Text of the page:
Not one penny. That’s how much financial support the Capital Regional District can expect from the province to help tackle problems with the region’s burgeoning deer population.
A report to be presented to the CRD’s planning, transportation and protective services committee tomorrow (Oct. 27) states that “no financial resources would be available” from the Ministry of Environment to support a deer management plan.
“I believe it has to be a multi-pronged approach. I see the province, ICBC and ourselves – as the Capital Region – implementing probably a three-stage solution,” said Oak Bay Mayor Christopher Causton, chair of the CRD parks committee.
The first stage would involve an education campaign and stricter bylaws around feeding animals. The second would be tranquilization and relocation of deer and the third would be a selective cull.
“The municipalities have to agree to a plan and then the province needs to indicate they’re taking this seriously now. It can’t go on exploding.”
The issue around deer management resurfaced at last month’s Union of B.C. Municipalities convention where Causton chaired a panel meeting on the subject.
Municipalities and regional governments can look to Cranbrook, which recently implemented a strategy to reduce its deer population, Causton said.
The CRD report doesn’t offer suggestions for managing the deer. It includes one recommendation: to prepare terms of reference for a plan and seek out funding partners.
Causton’s hope that ICBC will get involved stems from the increasing number of car-deer collisions.
The report says the number of crashes has increased by an average of 13 per cent each year since 2000.
“Between 1997 and 2007 animal-related insurance claims in BC have increased from $15.8 million to $30.8 million,” reads the report.
Sean Pendergast, a wildlife biologist with the Ministry of Forests, Lands and Natural Resource Operations, says Cranbrook’s “community-owned management plan” is an effective approach to alleviating the issue.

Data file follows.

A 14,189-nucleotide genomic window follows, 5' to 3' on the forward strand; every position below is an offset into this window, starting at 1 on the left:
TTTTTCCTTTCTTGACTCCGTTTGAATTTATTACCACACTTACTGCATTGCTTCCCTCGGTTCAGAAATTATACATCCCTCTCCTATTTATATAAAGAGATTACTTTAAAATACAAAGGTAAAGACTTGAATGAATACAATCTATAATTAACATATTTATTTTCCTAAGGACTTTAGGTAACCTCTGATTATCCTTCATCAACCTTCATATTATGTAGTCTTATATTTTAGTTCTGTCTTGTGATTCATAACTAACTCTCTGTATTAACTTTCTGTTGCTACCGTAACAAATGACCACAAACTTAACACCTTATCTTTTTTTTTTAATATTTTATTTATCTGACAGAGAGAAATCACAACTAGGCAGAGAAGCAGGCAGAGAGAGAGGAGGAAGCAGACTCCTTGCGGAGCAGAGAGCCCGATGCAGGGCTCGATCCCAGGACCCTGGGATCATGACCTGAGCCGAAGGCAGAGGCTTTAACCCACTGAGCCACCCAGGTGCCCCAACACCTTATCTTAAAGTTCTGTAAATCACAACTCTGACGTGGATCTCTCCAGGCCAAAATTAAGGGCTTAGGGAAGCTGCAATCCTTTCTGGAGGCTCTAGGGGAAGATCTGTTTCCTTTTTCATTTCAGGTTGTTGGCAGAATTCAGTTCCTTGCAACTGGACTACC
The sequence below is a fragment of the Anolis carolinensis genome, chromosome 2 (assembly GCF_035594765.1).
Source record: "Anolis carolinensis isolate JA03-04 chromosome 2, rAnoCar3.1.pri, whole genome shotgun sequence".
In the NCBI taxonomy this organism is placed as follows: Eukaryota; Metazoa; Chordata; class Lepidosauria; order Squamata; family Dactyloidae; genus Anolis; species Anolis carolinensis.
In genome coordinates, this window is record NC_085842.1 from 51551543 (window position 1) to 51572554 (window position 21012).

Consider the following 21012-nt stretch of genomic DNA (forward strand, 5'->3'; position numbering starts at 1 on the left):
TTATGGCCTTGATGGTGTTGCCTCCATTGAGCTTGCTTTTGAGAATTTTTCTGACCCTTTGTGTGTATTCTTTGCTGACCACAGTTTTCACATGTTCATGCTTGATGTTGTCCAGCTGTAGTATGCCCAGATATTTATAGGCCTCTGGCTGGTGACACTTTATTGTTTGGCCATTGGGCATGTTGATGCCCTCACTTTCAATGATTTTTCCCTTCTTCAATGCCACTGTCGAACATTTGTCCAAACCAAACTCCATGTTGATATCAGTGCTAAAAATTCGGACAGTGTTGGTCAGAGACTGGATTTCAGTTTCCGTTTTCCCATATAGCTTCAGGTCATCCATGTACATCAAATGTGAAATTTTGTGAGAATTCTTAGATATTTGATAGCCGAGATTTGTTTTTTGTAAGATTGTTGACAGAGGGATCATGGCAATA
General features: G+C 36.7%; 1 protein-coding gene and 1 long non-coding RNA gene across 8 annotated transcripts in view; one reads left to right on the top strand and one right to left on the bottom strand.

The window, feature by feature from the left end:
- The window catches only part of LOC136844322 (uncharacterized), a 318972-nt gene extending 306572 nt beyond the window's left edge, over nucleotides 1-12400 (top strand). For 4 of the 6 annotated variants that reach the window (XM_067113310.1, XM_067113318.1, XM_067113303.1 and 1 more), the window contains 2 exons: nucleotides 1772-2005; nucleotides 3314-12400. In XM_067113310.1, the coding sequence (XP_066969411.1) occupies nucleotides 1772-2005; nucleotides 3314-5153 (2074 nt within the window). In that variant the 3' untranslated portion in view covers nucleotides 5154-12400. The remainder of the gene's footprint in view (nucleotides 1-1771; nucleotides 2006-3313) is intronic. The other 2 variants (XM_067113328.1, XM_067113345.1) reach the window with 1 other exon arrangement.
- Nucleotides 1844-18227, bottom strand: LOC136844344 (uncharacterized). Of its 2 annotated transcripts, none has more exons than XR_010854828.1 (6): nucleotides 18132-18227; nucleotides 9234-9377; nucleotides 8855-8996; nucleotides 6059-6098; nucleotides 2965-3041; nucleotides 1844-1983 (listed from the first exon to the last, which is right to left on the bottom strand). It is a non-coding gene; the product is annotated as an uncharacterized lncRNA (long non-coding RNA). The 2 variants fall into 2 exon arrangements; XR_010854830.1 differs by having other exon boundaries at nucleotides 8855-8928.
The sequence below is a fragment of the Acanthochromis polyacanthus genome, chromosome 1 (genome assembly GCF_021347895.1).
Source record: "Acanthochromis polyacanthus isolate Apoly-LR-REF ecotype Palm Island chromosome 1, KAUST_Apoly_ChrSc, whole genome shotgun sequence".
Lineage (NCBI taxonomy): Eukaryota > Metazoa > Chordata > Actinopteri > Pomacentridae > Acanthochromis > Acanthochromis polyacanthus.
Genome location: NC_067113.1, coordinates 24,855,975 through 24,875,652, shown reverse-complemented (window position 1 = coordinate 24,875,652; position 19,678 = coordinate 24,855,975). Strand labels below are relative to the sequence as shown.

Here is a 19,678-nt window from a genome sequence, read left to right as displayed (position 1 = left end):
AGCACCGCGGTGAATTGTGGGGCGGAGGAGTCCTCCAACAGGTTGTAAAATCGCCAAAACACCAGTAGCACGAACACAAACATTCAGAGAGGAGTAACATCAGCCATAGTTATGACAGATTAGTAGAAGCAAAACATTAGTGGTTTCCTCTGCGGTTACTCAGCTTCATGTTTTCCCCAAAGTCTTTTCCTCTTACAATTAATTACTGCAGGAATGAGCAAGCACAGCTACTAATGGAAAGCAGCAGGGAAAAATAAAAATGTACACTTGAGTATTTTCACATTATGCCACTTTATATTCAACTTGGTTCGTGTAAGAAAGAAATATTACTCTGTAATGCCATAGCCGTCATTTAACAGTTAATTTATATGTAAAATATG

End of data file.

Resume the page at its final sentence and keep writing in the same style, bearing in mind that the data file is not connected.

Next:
“They put it to the community to say: ‘These are our options, what would you prefer we do? Something needs to be done,’” he said.
Greater Victoria’s issues, he said, are the result of urban spread.
“We’ve done a very good job in our urban and rural areas of eliminating all predators – cougars and wolves – so the deer numbers are able to increase unencumbered,” Pendergast said. “And hunting is becoming less acceptable, even legal hunting practices, so really the only predator they have these days is automobiles.”
As a wildlife biologist, he says relocation isn’t in the best interest of the animals. It puts them at a huge disadvantage, survival-wise, being in a brand new environment. “But quite often (relocation is) a public desire before even mentioning a cull.”
Also included in the CRD report are the results of a call for public input on deer-related issues.
More than half of the 389 submissions received were property damage complaints.
The province is willing to provide staff support through the planning process and will agree to lend equipment – clover traps, net guns, tranquilizers – during the implementation.
“I think we’ve lit a bit of a fire under the CRD – things are moving along,” Causton said, acknowledging that he first asked regional staff to look at a management plan a year ago.
“We’ve got to step up from what we’ve got now, which is nothing.”
By the numbers
• 86,000 Columbia deer live on Vancouver Island
• 75 per cent of the province’s blacktail population is on Vancouver Island
• 324 deer fatalities were reported to the Ministry of Transportation last year as a result of animals being hit by cars